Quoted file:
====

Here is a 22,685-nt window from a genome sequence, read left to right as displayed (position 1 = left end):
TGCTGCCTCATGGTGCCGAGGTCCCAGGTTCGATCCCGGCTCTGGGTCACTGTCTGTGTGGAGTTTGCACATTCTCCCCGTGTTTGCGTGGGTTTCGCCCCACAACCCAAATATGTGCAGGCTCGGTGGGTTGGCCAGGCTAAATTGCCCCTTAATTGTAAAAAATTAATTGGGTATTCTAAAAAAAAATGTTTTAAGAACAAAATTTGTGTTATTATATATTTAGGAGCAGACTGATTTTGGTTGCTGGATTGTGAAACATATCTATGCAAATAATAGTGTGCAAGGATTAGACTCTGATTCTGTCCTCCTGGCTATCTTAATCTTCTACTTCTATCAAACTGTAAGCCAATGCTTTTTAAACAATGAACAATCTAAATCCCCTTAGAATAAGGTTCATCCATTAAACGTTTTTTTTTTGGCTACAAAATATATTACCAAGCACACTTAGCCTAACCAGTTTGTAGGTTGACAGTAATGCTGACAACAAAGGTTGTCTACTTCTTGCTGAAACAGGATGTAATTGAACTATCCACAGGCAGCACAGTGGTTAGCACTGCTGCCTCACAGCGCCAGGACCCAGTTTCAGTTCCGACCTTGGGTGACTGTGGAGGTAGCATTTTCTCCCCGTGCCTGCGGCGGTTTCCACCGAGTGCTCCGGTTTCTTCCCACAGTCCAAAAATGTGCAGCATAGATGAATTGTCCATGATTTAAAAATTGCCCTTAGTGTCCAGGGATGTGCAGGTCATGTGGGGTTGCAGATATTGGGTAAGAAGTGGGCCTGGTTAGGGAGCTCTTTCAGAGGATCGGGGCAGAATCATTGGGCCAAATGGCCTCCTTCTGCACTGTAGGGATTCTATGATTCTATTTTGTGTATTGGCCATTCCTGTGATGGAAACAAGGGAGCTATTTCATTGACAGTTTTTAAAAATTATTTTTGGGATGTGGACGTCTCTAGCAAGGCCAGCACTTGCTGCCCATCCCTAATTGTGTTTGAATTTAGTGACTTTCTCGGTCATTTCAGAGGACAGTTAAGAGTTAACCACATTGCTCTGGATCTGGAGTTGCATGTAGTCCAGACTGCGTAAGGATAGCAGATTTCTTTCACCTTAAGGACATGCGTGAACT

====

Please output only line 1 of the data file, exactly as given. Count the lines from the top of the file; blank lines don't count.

Here is a 22,685-nt window from a genome sequence, read left to right as displayed (position 1 = left end):